"Kinematically Determinate Mold Assembly", Paul S. Schmitt, Ser. No. 940,120 filed Dec. 10, 1986;
"Balanced Molding of Optical Elements", Paul S. Schmitt, Ser. No. 071,405 filed July 9, 1987 (Attorney's Docket No. CTZ-17/D-9877); and
"Deep Pressing Process of Molded Optical Elements", J. A. DeMeritt et al. Ser. No. 071,518 filed July 20, 1987 (Attorney's Docket No. CTZ-11/D-1099).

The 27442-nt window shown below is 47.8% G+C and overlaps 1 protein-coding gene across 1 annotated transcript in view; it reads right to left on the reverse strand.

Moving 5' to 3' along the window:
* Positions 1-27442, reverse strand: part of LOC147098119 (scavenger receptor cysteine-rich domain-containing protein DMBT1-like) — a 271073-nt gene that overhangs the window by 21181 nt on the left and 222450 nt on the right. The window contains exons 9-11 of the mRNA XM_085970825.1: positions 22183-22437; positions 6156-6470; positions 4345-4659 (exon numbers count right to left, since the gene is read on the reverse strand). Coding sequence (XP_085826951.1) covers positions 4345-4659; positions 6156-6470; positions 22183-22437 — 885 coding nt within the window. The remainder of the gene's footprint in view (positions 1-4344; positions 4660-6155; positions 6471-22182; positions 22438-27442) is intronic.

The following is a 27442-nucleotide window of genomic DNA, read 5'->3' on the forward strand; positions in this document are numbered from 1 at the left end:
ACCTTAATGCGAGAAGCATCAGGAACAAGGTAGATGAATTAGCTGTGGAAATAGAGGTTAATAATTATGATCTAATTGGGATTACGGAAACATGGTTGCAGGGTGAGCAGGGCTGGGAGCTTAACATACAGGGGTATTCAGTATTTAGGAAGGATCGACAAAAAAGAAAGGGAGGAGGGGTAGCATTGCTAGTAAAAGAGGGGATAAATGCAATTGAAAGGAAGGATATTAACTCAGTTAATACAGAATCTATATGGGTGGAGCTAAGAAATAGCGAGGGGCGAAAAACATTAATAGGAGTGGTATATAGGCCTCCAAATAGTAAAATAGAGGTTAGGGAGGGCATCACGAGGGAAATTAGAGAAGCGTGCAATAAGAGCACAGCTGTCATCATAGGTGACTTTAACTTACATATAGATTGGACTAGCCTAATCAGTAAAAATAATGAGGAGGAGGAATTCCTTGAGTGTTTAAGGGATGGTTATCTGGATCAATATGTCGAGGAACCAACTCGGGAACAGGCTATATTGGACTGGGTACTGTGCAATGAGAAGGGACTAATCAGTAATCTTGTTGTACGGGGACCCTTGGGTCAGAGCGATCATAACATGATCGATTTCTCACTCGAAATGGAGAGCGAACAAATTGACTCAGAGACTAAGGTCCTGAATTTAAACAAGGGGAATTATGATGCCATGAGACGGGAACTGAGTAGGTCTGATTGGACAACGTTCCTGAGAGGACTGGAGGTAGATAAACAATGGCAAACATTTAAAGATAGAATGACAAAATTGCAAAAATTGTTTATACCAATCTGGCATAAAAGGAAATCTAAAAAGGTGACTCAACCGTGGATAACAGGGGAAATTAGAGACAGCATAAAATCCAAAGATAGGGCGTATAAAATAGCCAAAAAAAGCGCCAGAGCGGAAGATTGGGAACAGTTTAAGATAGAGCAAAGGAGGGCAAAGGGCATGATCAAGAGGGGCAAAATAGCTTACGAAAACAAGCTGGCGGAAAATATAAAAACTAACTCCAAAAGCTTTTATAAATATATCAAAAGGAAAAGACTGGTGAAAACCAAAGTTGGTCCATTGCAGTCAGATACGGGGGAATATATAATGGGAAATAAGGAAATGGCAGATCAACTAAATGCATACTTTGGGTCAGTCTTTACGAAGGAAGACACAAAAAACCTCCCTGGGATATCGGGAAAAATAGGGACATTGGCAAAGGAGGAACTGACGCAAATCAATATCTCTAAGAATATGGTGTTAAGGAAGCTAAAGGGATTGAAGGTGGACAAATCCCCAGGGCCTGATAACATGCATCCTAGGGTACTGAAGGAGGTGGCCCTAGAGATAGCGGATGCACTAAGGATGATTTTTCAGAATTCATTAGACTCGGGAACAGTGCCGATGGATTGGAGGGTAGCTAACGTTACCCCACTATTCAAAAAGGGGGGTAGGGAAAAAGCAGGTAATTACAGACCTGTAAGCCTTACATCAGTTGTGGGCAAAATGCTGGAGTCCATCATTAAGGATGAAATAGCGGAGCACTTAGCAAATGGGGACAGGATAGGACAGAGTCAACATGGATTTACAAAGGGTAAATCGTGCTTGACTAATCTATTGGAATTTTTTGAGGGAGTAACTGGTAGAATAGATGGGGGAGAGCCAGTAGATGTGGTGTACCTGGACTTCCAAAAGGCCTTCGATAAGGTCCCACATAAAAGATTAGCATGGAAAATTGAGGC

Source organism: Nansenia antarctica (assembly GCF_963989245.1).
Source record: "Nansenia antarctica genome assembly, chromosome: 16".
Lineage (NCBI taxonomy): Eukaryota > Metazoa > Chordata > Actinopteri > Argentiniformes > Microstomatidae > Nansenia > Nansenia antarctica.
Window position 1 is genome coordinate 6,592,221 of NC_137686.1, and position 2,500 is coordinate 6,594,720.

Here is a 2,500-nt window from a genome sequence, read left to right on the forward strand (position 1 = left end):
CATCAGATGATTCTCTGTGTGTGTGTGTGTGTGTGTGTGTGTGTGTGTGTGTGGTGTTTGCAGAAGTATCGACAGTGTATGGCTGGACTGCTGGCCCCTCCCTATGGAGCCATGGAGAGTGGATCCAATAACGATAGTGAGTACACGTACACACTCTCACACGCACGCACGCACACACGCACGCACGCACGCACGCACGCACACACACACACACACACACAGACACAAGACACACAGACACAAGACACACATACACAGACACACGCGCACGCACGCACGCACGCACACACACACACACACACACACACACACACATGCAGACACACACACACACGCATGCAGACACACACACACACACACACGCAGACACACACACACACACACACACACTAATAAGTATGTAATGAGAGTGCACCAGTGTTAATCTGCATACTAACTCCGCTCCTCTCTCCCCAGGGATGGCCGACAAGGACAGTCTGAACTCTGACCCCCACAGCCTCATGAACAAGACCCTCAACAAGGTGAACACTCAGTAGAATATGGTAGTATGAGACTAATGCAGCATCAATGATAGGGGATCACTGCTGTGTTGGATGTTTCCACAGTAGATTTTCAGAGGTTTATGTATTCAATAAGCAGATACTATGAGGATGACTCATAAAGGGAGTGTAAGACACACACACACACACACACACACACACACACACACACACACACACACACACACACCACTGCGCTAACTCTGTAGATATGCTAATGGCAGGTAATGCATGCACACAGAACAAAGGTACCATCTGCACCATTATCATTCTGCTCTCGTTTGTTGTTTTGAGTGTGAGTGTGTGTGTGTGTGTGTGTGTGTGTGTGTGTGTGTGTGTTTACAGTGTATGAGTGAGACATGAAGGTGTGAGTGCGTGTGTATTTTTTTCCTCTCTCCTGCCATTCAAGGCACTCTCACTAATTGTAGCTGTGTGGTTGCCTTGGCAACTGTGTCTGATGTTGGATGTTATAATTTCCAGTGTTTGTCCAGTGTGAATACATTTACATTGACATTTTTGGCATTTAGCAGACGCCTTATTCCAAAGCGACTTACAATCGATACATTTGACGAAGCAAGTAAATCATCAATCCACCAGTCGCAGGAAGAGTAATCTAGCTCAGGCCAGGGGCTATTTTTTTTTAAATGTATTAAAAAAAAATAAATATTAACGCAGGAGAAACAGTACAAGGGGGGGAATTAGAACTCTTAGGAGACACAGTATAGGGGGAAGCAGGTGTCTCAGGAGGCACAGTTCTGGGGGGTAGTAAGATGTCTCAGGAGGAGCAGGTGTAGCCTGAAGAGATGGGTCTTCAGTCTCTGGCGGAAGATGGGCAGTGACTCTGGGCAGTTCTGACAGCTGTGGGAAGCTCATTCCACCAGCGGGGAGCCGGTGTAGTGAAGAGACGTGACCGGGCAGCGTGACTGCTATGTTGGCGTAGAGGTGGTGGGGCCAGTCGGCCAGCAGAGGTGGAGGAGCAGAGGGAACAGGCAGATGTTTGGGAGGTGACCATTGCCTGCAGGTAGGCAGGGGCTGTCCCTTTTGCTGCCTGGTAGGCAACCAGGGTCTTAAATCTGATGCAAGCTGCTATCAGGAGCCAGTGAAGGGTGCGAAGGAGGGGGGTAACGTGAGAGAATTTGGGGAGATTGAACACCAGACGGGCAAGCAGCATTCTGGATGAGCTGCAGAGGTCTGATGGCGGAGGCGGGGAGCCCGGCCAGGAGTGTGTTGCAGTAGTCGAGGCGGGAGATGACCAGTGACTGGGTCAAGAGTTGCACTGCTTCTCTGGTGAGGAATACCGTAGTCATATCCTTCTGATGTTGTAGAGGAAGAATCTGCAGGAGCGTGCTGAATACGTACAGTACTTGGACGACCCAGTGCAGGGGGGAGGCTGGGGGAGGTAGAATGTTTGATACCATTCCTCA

Element 22, preferably molded in accordance with the above referenced application, "Deep Pressing Process for Molded Optical Elements", J. A. DeMeritt et al. Ser. No. 071,518, filed July 20, 1987 (Attorney's Docket No. CTZ-11/D-10,099), includes a pair of concentric conical depressings 28 and 30. The first conical depression 28 is formed to contain a similarly formed torus-shaped or conical extension of the cable retainer body 14 in order to minimize angular misalignment of fiber 10 contained within the cable retainer means 12. The second conical depression 30, as shown in greater detail in FIG. 4, is formed to contain the fiber 10 within 4.0 microns axially of the focal plane F and between zero and 0.2 microns laterally of the optical axis of an aspherical lens surface 32 formed at the opposite end of the element 22 for optical fibers 10 of the single mode variety, and between zero and 0.4 microns laterally for multi-mode optical fibers 10. The shape of the second conical depression 30, thus, ensures that any fiber 10 within three standard deviations of a predetermined nominal size will fall within such axial displacement of the focal plane F. For example, as shown in greater detail in FIG. 4, the second conical depression 30 is formed by a thirty degree angle of revolution which places a 0.125 millimeter nominal diameter fiber 10 at the focal plane F, while still permitting fibers within three standard deviations of the nominal diameter (i.e., 0.1231-0.1277 millimeter) to be axially aligned within 4.0 microns of the focal plane F. That relationship, in conjunction with the concentricity of the molded depressions 28 and 30, also ensures lateral alignment within zero and 0.2 or 0.4 microns, respectively, for single and multi-mode fibers 10. Conventional index matching fluids may be utilized within the depression 30 before insertion of the fiber 10 in order to ensure maximum throughput of light. Also, preferably fiber 10 may extend from retainer means 12 a distance such that when retainer means 12 is connected or threaded to alignment sleeve 24, the distal end of the fiber is in pressure contact with the walls of conical depression 30. Such pressure contact may introduce slight bending to the fiber. In this manner the fiber is assured of being operatively associated with optical element 22.